The wide bars do make counter steering into faster turns easier though, with what seems like the lightest of pressure on the inside bar making the bike fall onto its ear with almost the lightening ferocity of its sportsbike stablemate.

Another difference for this bike over its faired cousin is the inclusion of Pirelli Diablo Rossi Corse II tyres. They're a harder compound that is more heavily treaded and they don’t have the same extreme profile as the custom-built Supercorsa SPs of the Panigale. The different tyres do make themselves felt on the road, changing the cornering dynamics of the bike and slowing its turn in slightly. They also take more time to heat up and don’t offer the same levels of grip as the super-sticky SPs do.

They are a good tyre and I totally get that the Streetfighter is a ‘road bike’ and not a race-bred thoroughbred, even though it actually is beneath the skin. But sticking anything other than top-spec hoops on bike that has over 200bhp on tap is a bit like doing the tango in wellies. You can do it, but better footwear is available.

Braking is taken care of by Ducati’s best mates Brembo and sees the bike wearing a set of Stylema calipers and 330mm discs up front with a single Brembo item at the rear. Compared with the Panigale, the brakes felt less snatchy and more progressive, with less of that instant deceleration you get in the first millimetres of pulling the lever.

As our test of the bike was all on road, I didn’t play with the bikes slide control or rear wheel lift detection – we’ll save that for a day when we can ride on track!


Aside from the electronic suspension (DES Evo) we’ve already spoken about, the bike is kitted out with the same high-level electronic suite as the Panigale sportsbike. All the menus are accessed through the left-hand switchcube and changing modes can be done on the fly.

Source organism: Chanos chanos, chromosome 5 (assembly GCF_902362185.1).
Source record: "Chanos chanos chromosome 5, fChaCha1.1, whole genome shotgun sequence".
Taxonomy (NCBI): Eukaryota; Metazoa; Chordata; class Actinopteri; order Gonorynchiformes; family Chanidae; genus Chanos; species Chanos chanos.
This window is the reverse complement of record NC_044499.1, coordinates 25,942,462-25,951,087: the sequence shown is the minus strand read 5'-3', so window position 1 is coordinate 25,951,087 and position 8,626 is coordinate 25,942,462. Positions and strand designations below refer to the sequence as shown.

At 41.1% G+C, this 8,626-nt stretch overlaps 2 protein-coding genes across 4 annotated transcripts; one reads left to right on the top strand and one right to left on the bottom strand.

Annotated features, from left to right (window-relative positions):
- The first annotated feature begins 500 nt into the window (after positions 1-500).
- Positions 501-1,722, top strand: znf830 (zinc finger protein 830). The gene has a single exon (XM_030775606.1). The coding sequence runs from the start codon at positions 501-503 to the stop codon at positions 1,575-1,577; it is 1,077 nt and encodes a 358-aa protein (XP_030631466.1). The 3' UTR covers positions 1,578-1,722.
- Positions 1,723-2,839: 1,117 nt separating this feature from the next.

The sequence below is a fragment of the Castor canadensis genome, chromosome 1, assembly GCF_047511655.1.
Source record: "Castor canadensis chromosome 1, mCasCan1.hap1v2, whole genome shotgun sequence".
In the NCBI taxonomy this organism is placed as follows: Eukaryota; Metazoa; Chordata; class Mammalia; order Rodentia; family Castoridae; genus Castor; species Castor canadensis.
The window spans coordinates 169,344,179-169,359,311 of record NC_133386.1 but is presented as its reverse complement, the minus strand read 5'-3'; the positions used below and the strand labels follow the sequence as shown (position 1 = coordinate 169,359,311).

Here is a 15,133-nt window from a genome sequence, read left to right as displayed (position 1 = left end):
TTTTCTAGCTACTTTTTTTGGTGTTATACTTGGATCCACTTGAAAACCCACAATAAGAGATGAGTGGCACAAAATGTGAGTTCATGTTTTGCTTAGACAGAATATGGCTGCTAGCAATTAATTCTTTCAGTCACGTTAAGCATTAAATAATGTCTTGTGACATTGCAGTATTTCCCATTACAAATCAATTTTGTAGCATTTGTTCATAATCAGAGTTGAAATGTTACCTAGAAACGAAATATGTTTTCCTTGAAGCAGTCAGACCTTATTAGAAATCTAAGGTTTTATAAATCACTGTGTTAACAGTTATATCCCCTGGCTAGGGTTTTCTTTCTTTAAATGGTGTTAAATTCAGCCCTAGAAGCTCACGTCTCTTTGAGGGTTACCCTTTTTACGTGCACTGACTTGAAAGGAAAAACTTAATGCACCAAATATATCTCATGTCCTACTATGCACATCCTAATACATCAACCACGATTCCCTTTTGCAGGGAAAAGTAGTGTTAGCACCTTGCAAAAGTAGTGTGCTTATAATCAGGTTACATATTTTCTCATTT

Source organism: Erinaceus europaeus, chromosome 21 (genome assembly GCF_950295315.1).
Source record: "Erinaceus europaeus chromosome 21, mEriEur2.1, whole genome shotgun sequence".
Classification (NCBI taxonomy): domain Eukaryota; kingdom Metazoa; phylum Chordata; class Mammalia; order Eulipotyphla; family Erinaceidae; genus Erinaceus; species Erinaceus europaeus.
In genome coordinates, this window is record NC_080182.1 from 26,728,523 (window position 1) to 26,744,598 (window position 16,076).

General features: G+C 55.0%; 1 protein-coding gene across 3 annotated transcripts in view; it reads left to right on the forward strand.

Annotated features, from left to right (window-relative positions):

The electronics package on the Streetfighter, governed by the six-axis IMU, includes cornering ABS, the Evo 2 version of its traction control system (DTC Evo), Ducati Slide Control (DSC), wheelie control (DWC), launch control, engine braking control and three riding modes – Street, Sport and Race.

Each riding mode pumps out the full 208bhp, while mixing up the electronic intervention of the wheelie control, slide control, traction control, ABS and ride-by-wire throttle (RBW) in the process.









High – RBW direct

Level 3 (of 8)

Level 3 (of 8)

Level 2 (of 2)

Level 2 (no lift detection)

Level 1 (of 3)



Medium – RBW sporty

Level 4 (of 8)

Level 4 (of 8)

Level 2 (of 2)

Level 3 (high rear wheel lift detection)

Level 1 (of 3)



Medium – RBW sporty

Level 6 (of 8)

Level 6 (of 8)

Level 2 (of 2)

Level 1 (of 3)


Custom options

Low power – 115hp – RBW smooth




Level 1 – (for track only)


Fixed damping – no electronic intervention

We like:

  • Engine – MotoGP engine note is sublime
  • The speed of the Panigale seems condensed by the naked Streetfighter
  • Öhlins EC suspension is still the best in the business

We don’t like:

  • I really wanted it to feel less like a Panigale and more like a naked
  • Rosso IIs seem like a B-spec tyre
  • The fun doesn’t start until you get into licence losing territory

Ducati Streetfighter V4 S verdict